THESE days Barbara Taylor Bradford lives in a well-heeled corner of Manhattan in the kind of des res you can afford when you’ve flogged 80 million books. It means she probably didn’t catch this week’s comments from Government adviser Peter Brant on social mobility. But if she had, I’m sure she would have approved.
During an interview a few years ago, the Woman of Substance author told me about her upbringing in the working class Leeds suburb of Armley. She dearly loved her engineer father Winston, but it was her mother, Freda, a nurse, who sparked the self-assuredness that enabled the young Barbara Taylor to take on the world.
Whisking her off on regular visits to museums and Yorkshire’s stately homes, Freda taught her about Constable and Chippendale, while the pair even took a trip to see the Russian Ballet when it came to Leeds.
At four-and-a-half, she was the only child in her nursery class who could read. Her mother made sure she was enrolled at the local library and together the pair tackled the classics, so that by the age of 12 she had read most of Dickens and the Brontës. A special treat was a day out at the Parsonage in Haworth, where the sisters grew up, and they duly became the inspiration for her own foray into writing.
“I’ve been asked if I think I had a funny upbringing,” she told me. “And in comparison to other girls from working class families in Leeds I suppose I did. My mother educated me in a different way to the way I was being educated at school.
“She opened my eyes, my heart and my mind to literature, opera and music. My parents gave me a massive amount of self-confidence and I think of all the things they gave me that was the most important.”
It’s exactly the sort of thing Peter Brant, head of policy at the Social Mobility and Child Poverty Commission, had in mind when he spoke of the need for working class parents to make sure their children are comfortable in middle class settings to help them get on in life.
He pinpointed worries about “not fitting in” as one of the main reasons why highly able children from less well-off backgrounds are less likely to apply to the top universities and go on to successful careers. As he rightly says, it’s a problem that stems from childhood.
Give children narrow horizons and they will have limited ambition because of this simple reason – they are either unaware of the opportunities that exist for them or have no hope of grabbing them. Such lack of aspiration kills upward mobility stone dead and leaves children who have huge potential marooned in a social and cultural cul de sac.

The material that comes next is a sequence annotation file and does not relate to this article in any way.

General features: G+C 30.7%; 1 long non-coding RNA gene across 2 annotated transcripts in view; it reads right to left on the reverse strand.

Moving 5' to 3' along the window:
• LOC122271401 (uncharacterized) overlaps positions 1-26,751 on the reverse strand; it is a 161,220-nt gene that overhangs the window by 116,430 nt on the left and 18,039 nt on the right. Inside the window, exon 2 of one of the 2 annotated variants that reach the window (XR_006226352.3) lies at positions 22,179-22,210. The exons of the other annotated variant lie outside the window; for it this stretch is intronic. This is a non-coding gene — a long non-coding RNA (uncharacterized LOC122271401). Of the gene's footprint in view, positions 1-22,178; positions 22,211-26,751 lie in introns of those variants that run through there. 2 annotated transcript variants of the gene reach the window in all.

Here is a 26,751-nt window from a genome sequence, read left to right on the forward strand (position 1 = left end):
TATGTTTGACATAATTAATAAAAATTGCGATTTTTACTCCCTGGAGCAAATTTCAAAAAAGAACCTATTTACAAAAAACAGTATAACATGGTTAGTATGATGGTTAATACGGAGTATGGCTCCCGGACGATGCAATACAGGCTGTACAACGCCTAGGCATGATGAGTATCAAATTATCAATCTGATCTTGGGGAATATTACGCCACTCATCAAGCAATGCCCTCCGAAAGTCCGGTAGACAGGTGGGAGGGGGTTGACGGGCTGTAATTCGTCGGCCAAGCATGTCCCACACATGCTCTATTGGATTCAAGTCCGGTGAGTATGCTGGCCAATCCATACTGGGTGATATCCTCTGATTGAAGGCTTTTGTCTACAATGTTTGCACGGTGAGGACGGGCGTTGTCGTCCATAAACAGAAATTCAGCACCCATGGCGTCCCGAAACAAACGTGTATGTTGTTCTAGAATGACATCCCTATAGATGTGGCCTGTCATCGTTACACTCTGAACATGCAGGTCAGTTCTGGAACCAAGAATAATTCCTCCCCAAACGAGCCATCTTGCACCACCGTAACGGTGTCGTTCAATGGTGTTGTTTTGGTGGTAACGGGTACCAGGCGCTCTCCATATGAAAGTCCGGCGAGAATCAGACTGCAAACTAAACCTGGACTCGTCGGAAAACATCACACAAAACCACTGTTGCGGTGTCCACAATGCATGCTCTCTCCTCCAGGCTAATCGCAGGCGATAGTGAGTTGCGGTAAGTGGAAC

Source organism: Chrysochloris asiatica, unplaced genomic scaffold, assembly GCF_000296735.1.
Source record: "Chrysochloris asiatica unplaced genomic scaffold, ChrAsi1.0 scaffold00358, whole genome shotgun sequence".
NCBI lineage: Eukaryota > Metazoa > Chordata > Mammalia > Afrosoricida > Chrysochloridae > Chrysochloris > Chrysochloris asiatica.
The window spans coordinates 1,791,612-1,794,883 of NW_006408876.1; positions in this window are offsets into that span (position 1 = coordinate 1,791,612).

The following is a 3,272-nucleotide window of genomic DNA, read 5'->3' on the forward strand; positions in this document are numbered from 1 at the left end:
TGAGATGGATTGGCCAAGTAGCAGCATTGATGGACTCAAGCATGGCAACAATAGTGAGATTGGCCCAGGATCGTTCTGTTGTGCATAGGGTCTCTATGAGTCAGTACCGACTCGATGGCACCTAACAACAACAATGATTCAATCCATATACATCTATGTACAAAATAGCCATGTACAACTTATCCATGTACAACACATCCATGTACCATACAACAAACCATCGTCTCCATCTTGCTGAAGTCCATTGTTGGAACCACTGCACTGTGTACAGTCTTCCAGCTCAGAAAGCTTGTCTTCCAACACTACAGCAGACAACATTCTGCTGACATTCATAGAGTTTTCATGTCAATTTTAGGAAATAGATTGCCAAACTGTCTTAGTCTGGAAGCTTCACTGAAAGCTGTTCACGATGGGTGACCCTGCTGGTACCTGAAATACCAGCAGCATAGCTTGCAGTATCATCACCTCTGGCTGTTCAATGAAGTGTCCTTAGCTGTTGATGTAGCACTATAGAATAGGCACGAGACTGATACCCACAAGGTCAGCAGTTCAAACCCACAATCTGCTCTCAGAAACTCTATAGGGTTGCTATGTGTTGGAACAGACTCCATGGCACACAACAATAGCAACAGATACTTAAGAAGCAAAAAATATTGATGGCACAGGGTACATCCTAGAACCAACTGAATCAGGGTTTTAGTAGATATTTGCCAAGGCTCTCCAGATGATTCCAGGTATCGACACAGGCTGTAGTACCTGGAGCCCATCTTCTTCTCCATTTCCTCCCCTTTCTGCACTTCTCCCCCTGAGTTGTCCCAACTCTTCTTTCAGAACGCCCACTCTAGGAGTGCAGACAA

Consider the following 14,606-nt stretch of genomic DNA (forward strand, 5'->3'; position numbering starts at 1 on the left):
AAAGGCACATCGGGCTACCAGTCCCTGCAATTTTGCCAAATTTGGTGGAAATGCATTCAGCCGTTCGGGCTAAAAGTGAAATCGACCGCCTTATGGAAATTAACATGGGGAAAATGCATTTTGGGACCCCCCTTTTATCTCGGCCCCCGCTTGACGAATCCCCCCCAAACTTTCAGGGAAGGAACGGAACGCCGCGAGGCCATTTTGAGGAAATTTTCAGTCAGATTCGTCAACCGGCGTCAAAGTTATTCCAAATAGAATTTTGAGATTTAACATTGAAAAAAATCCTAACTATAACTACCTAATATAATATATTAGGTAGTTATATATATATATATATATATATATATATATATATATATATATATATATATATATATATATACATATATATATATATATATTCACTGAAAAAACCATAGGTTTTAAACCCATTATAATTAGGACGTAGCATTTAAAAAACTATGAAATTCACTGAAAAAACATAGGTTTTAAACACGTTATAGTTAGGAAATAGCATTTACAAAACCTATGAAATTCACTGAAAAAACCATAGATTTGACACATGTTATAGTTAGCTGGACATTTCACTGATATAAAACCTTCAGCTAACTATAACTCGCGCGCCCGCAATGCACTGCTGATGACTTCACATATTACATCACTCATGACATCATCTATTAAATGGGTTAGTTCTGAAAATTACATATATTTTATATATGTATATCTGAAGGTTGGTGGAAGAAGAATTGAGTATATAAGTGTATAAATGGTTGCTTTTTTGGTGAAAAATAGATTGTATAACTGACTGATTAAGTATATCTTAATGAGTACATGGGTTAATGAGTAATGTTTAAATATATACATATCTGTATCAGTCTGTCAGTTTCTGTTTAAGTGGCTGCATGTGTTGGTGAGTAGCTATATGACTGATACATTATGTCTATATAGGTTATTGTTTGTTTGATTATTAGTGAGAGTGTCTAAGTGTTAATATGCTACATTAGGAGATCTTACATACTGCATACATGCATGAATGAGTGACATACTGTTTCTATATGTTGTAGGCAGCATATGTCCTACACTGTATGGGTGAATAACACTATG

My own parents made a point of taking my sister and I to pantomimes when we were young, then on to West End musicals and the theatre. Not only were these magical evenings out that exposed us to the thrill of live performance, they were often the pathway to other areas of learning. At the same time, my parents also taught us basic etiquette skills such as how to use cutlery properly, something we put into practice on the occasional visit to a restaurant.
But while parents can open their children’s eyes to aspiration and opportunuity, the Government also has a part to play when it comes to opening the door. The media have made much of the fact that Mr Brant himself was raised in a modest semi in Milton Keynes, but crucially he attended Aylesbury Grammar School before going on to Cambridge University.
Where do the aspiring middle classes go today? Working class families used to see education as a means to get on in life, the class-neutral 11-plus offering a route up the ladder and a good chance of an eventual place at a top university.
Now that ladder has been kicked away. To compound things, whereas once it was the top five per cent of the population who gained a degree, today – thanks to Labour’s ludicrous bid to shove square pegs into round holes and funnel everyone into higher education – they are ten a penny. Far from elevating the brightest and the best, it simply leaves them stuck in the quagmire.
The result is that traditional avenues of social mobility have been all but closed off and the sense is that the only way up is via an expensive education and contacts and influence, a feeling reinforced by the Bullingdon Club look of the Cabinet. Recent studies have shown that Britain has some of the lowest social mobility in the developed world, with our earnings more likely to reflect our fathers’ than any other country. Social mobility hasn’t changed since the 1970s – and in some ways it has got worse.
It doesn’t help that the activities Peter Brant urges parents to engage their children in, the ones traditionally associated with the middle classes, are so prohibitively expensive. Shakespeare’s plays may have once been lapped up by the working class masses but these days families living on squeezed budgets are unlikely to be able to afford the ticket prices.
It’s part of the reason, coupled with a state education system where standards are still far too inconsistent, why the wealthy coontinue to exert a stranglehold on the top jobs. Twenty-four per cent of university vice-chancellors, 32 per cent of MPs, 51 per cent of top medics, 54 per cent of FTSE-100 chief executives and 70 per cent of High Court judges went to private school, even though only seven per cent of the population do.
Michael Gove, the Education Secretary, has said his mission is to make sure state schools set their standards “so high” that they become indistinguishable from the best fee-paying schools, with pupils given access to the sort of extra-curricular activities that are such a big part of the private sector. That will help, but only time will tell if it will be enough to truly open up opportunities for every child with talent, even if it doesn’t quite extend to penning novels that sell 80 million copies around the world.